Tag Archives: Google Spreadsheet

Temboo ignited with a Spark

This is a re-post of an article I wrote as a guest blogger for Temboo's blog.

I am working with connected devices and was looking for a cloud service. While surveying the field Temboo caught my eye because of the large number of supported premium web sites and the promise to connect IoT devices to the Internet in a breeze.

spark_size The connected device I am using is a Spark Core. The Spark Core is a sleek small board that offers a powerful 32 bit ARM CPU paired with WiFi. The product grew out of a Kickstarter campaign and is rapidly gaining in popularity. The Spark is nicely priced and everything is open source. The team supporting the Spark Core is smart and supportive and made a great choice to port most of the main Arduino APIs to their platform.

As outline in a blog post here migrating Arduino Libraries to the Spark Core often turns out to be pretty easy. With Temboo providing an open source library for Arduino I was tempted to give it a try. However, I had no Temboo-Arduino setup so I was not sure how hard it would be to get it all up and running.

Well, I am happy to report that is was easier than expected. Temboo's code is well written. I only had to work around some AVR specific optimizations that Temboo did to save program memory. As the Spark Core is built around a STM32F103 chip resources are not as tight as with the AVR so I simply bypassed these optimizations.

Here are some brief instructions how to install the Temboo Arduino Library. The instructions use the Spark command line SDK setup:

  1. Download the modified Temboo Arduino Library source code from github:
  2. Get the Spark Core firmware:
  3. In older Spark firmware there is a small problem that the spark team already fixed. Open the file core-firmware/inc/spark_wiring_ipaddress.h and uncomment the line 54 with your favorite editor:
  4. Save your TembooAccount.h you generated with DeviceCoder to temboo-arduino-library-1.2\Temboo
  5. Now it is time to build the Spark application:
  6. Connect your Spark Core to your computer via a USB cable
  7. Push both buttons, release Reset button and continue holding the other button until RGB-LED lights up yellow
  8. Download application into Spark Core

Temboo Examples

Two simple Spark application examples are included:

  • core-firmware/src/application_gxls.cpp - Example demonstrates the Temboo library with Google Spreadsheet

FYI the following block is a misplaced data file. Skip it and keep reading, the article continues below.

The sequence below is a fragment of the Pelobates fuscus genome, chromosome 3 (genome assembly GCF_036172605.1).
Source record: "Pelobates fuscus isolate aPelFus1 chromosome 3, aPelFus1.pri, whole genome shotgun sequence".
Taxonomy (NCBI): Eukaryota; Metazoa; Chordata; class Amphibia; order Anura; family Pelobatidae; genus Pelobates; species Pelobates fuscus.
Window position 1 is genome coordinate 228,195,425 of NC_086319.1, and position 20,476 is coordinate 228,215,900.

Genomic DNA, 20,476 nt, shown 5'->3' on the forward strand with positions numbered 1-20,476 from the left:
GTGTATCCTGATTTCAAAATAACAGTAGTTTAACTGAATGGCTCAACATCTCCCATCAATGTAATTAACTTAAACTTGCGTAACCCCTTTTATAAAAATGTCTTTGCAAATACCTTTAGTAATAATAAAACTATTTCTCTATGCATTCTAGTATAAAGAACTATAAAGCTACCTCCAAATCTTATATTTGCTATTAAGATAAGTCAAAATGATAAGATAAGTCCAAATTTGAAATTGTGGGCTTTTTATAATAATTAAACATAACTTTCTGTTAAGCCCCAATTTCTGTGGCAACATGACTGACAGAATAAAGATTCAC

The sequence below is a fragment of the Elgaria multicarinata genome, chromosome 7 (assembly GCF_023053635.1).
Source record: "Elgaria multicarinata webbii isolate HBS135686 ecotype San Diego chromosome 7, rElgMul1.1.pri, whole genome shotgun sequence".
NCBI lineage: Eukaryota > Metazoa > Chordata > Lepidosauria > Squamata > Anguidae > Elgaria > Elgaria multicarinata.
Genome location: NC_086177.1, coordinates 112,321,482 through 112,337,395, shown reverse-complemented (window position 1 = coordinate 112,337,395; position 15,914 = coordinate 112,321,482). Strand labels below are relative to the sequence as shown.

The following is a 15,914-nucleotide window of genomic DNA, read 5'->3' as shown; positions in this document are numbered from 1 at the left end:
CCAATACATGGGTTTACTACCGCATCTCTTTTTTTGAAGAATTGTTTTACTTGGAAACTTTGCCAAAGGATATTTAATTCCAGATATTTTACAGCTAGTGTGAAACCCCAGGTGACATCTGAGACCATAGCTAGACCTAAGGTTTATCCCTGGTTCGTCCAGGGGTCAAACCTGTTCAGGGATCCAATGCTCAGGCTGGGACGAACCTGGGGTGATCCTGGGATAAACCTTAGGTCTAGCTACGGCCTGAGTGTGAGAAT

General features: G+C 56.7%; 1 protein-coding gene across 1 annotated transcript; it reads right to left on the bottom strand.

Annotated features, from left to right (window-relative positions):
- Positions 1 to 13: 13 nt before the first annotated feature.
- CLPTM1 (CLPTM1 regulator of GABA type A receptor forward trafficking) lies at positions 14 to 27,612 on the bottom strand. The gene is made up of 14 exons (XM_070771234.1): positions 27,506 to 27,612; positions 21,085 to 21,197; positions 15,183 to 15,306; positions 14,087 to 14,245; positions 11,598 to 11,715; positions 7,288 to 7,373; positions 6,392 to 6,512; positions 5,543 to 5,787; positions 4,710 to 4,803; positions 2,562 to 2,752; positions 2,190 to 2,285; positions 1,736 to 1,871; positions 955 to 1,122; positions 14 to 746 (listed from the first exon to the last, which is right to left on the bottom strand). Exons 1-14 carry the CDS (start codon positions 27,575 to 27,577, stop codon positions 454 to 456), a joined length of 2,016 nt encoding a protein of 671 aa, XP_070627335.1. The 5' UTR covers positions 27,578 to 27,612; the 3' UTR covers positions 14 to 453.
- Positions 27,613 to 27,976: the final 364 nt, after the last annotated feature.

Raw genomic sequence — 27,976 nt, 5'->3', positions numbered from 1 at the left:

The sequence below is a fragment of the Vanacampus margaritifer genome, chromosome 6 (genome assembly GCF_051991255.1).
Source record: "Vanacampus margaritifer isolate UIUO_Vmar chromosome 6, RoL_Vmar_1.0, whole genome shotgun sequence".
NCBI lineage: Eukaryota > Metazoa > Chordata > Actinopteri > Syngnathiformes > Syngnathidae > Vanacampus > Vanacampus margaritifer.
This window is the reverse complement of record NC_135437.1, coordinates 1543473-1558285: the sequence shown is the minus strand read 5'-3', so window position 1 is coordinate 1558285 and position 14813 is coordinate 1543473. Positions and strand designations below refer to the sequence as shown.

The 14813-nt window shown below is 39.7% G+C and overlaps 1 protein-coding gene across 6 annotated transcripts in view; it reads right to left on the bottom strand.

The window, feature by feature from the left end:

• core-firmware/src/application_gmail.cpp - Example demonstrates the Temboo library with Gmail

to change the example that is built, edit the first line in the core-firmware/src/build.mk file:

or

Building this code was tested under Windows 8.1 using cygwin and the MINGW version of the ARM GCC compiler tool chain. It should be easy to use this Temboo Library with the Spark Cloud based SDK. To configure the Library to support Spark all the is required is to define the following label:

or add a

to the source code. Temboo support for the Spark Core is a lot of fun. It is easy to setup your own Temboo account and compile the Temboo Arduino Library that now supports the Spark Core platform. To learn more about similar projects please visit my blog at http://bentuino.com.

Google polls Spark Core

appsIn a previous blog post I was describing an example of how a Spark Core can be used to read weather sensors. The setup was really no different from any simple Arduino Uno setup. It only demonstrated how easy it is to port Arduino Sketches to a Spark Core.

With the integrated WLAN I was interested to connect the Spark Core to the internet cloud. One of the simplest ways I found, was using Google's Spreadsheet service. I stumbled over this idea in this Spark forum post.
Here is how it works: a Google Script is periodically reading data from the Spark Core via the RESTful Spark API and then appends the data to a Spreadsheet. The code below is a minimalistic Spark code to test the such a setup:

It publishes a variable for cloud access and then increments it in regular intervals. Together with the following Google script I was able to quickly pull data from my core.

However when I setup a time trigger to run the script in regular intervals I found the setup to be very unreliable. This is discussed and documented by several Spark Users and as of this writing I have not seen a fix for this problem.

One thing to note is, that this approach is pulling data from the Spark Core rather than the core pushing them to the cloud. This has a significant flaw as we cannot put the core into standby between the measurement intervals. Therefore this solution is anyway not a good choice for low power applications.

So stay tuned, I am experimenting with a better solution that I will blog about in my next post.